A Polish priest and physicist who was a friend of Pope John Paul II has been awarded the 2008 Templeton Prize, the world’s largest monetary annual award, for his theology of science.

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For more information – visit http://www.templetonprize.org/bios.html

I always wanted to do the most important things, and what can be more important than science and religion? Science gives us Knowledge, and religion gives us Meaning. Both are prerequisites of the decent existence. The paradox is that these two great values seem often to be in conflict. I am frequently asked how I could reconcile them with each other. When such a question is posed by a scientist or a philosopher, I invariably wonder how educated people could be so blind not to see that science does nothing else but explores God’s creation….

It is in the human brain that the world’s structure has reached its focal point the ability to reflect upon itself. Science is but a collective effort of the Human Mind to read the Mind of God from question marks out of which we and the world around us seem to be made. To place ourselves in this double entanglement is to experience that we are a part of the Great Mystery. The true humility does not consist in pretending that we are feeble and insignificant, but in the audacious acknowledgement that we are an essential part of the Greatest Mystery of all of the entanglement of the Human Mind with the Mind of God.
Michal Heller

Templeton Prize

Father Michal Heller, who conducted his research on the origins of the universe and the relation between science and religion while living under Soviet oppression, was awarded the 1.1 million Templeton Prize by Prince Phillip at a ceremony in May at Buckingham Palace.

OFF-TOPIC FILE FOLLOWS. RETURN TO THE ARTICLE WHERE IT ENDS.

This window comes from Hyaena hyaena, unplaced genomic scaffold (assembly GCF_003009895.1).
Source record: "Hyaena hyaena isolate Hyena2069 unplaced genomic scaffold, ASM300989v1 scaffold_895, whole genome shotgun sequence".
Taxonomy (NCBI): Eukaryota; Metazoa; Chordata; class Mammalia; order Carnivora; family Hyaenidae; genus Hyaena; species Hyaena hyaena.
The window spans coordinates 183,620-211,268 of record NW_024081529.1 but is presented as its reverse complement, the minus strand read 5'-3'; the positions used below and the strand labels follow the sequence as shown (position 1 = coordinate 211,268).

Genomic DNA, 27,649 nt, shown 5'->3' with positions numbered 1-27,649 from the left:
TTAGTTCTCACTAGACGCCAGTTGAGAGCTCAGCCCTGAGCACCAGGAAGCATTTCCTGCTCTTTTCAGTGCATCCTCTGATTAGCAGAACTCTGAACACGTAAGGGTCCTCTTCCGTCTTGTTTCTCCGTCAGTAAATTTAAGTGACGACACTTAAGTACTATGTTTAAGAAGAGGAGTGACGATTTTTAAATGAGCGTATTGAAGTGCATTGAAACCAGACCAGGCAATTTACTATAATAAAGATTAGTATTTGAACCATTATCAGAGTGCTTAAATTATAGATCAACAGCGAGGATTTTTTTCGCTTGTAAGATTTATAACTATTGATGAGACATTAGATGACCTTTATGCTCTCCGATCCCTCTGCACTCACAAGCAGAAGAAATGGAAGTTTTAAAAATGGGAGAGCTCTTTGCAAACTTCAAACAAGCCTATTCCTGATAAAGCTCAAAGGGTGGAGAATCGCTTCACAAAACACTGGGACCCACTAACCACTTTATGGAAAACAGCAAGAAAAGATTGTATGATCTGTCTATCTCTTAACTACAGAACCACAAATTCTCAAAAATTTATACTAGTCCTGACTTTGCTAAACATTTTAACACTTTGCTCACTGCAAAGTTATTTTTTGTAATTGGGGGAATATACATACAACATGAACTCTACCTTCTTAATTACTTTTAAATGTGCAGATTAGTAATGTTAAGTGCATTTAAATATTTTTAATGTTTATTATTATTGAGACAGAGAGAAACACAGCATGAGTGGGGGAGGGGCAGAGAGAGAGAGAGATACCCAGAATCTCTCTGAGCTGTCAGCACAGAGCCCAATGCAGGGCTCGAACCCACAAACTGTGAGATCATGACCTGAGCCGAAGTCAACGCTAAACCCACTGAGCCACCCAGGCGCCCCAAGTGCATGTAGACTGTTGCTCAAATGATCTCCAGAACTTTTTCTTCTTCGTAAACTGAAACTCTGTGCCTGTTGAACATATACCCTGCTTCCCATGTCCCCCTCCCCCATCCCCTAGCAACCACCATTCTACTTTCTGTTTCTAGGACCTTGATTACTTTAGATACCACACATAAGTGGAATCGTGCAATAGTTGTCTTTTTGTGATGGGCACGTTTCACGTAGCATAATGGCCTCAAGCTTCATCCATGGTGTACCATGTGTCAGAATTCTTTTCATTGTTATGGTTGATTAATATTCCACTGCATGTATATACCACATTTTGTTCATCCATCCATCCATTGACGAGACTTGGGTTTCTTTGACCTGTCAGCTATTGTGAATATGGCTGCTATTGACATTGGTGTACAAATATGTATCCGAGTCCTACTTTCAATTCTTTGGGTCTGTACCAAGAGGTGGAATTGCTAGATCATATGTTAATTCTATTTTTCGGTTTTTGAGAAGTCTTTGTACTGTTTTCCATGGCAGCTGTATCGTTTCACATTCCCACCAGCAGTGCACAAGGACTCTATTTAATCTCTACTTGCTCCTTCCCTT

“Michal Heller’s quest for deeper understanding has led to pioneering breakthroughs in religious concepts and knowledge as well as expanding the horizons of science,” said John Templeton, Jr., head of the Templeton Foundation and son of the global investor and philanthropist who started the award.

The Templeton Foundation said Heller’s examination of questions such as “Does the universe have a cause?” has given Christians a theology of science in which to consider the great blueprint of God’s thinking.

John Templeton, Sr., who was knighted by Queen Elizabeth II in 1987, deliberately set the value of the Templeton Prize higher than the value of the Nobel because he believed that the benefits of spiritual study outweigh those of other human endeavours. The Templeton Prize has been awarded since 1973.

Religion and Science

In an interview with Ecumenical News International the day before the 12 March announcement, Heller reiterated his belief that the oft-described “two worlds” of religion and science are not at odds, saying that without the meaning afforded by religion, “science would be meaningless”

Heller has had a long interest in examining such questions as “Does the universe need to have a cause?” and he has engaged sources from different disciplines that might otherwise have little otherwise in common, the John Templeton Foundation said in announcing Heller’s winning of the prize.

Father Heller, 72, is a professor of philosophy at the Pontifical Academy of Theology in Krakow and an adjunct professor at the Vatican Astronomical Observatory in Italy.

The priest has a religious and academic background that allows him to examine religion, physics, mathematics, cosmology, philosophy, and history.

“It iss my little joke that my main drawback is I am interested in too many things,” Father Heller told the Ottawa Citizen in an interview. “So my talents, if I have any, are too-easily dissipated into too many things.”

The priest-physicist has examined quantum physics, general relativity, the historic interaction between science and religion, the foundations of physics, and the evolution of the universe.

His academic work was carried out under the aggressive anti-intellectualism of the Communist regime that governed Poland for most of Father Heller’s life.


Father Heller was born to a religious intellectual family in 1936 in the Polish town of Tamow. He was ordained in 1959 and after serving as a parish priest he returned to academic studies. He was encouraged by the Archbishop of Krakow, Karol Wojtyla, the future Pope John Paul II. Archbishop Wojtyla would invite Father Heller and other scientists, philosophers, and theologians to his residence to discuss their fields of study.

The future Pope also convinced Polish authorities in 1977 to allow Father Heller to travel to the west to attend conferences and meet foreign experts. Father Heller’s travel requests had been denied for the previous decade.

Father Heller said he plans to use the prize money to create a centre for research into science and theology.